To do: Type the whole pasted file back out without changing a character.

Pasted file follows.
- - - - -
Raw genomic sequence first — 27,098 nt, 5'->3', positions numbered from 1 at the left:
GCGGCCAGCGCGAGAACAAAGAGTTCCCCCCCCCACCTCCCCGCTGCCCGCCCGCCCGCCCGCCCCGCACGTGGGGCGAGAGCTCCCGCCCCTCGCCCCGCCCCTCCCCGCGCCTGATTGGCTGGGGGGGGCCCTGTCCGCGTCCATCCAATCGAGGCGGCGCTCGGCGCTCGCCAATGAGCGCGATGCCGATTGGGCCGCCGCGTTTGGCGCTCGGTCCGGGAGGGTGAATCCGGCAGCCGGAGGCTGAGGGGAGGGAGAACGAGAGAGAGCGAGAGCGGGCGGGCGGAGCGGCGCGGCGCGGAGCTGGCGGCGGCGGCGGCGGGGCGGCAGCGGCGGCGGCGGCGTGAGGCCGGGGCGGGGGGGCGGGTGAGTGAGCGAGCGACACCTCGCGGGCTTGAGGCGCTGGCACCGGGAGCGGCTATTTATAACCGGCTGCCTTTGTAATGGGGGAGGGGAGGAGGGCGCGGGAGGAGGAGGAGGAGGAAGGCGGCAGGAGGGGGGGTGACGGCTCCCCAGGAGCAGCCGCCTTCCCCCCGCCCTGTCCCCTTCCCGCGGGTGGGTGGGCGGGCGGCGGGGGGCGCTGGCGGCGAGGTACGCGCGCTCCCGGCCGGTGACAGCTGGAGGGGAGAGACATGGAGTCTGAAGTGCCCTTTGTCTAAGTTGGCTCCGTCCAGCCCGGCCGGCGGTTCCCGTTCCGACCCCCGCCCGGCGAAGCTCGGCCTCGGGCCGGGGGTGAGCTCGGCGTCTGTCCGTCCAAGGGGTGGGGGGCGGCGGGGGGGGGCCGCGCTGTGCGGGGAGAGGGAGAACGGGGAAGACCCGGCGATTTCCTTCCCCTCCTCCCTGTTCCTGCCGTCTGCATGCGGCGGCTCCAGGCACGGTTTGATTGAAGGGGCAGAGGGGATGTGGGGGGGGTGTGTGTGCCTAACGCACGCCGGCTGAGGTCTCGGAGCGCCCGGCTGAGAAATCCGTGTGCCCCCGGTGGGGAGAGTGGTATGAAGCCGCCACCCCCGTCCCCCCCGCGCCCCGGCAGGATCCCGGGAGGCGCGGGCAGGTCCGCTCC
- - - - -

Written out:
Raw genomic sequence first — 27,098 nt, 5'->3', positions numbered from 1 at the left:
GCGGCCAGCGCGAGAACAAAGAGTTCCCCCCCCCACCTCCCCGCTGCCCGCCCGCCCGCCCGCCCCGCACGTGGGGCGAGAGCTCCCGCCCCTCGCCCCGCCCCTCCCCGCGCCTGATTGGCTGGGGGGGGCCCTGTCCGCGTCCATCCAATCGAGGCGGCGCTCGGCGCTCGCCAATGAGCGCGATGCCGATTGGGCCGCCGCGTTTGGCGCTCGGTCCGGGAGGGTGAATCCGGCAGCCGGAGGCTGAGGGGAGGGAGAACGAGAGAGAGCGAGAGCGGGCGGGCGGAGCGGCGCGGCGCGGAGCTGGCGGCGGCGGCGGCGGGGCGGCAGCGGCGGCGGCGGCGTGAGGCCGGGGCGGGGGGGCGGGTGAGTGAGCGAGCGACACCTCGCGGGCTTGAGGCGCTGGCACCGGGAGCGGCTATTTATAACCGGCTGCCTTTGTAATGGGGGAGGGGAGGAGGGCGCGGGAGGAGGAGGAGGAGGAAGGCGGCAGGAGGGGGGGTGACGGCTCCCCAGGAGCAGCCGCCTTCCCCCCGCCCTGTCCCCTTCCCGCGGGTGGGTGGGCGGGCGGCGGGGGGCGCTGGCGGCGAGGTACGCGCGCTCCCGGCCGGTGACAGCTGGAGGGGAGAGACATGGAGTCTGAAGTGCCCTTTGTCTAAGTTGGCTCCGTCCAGCCCGGCCGGCGGTTCCCGTTCCGACCCCCGCCCGGCGAAGCTCGGCCTCGGGCCGGGGGTGAGCTCGGCGTCTGTCCGTCCAAGGGGTGGGGGGCGGCGGGGGGGGGCCGCGCTGTGCGGGGAGAGGGAGAACGGGGAAGACCCGGCGATTTCCTTCCCCTCCTCCCTGTTCCTGCCGTCTGCATGCGGCGGCTCCAGGCACGGTTTGATTGAAGGGGCAGAGGGGATGTGGGGGGGGTGTGTGTGCCTAACGCACGCCGGCTGAGGTCTCGGAGCGCCCGGCTGAGAAATCCGTGTGCCCCCGGTGGGGAGAGTGGTATGAAGCCGCCACCCCCGTCCCCCCCGCGCCCCGGCAGGATCCCGGGAGGCGCGGGCAGGTCCGCTCC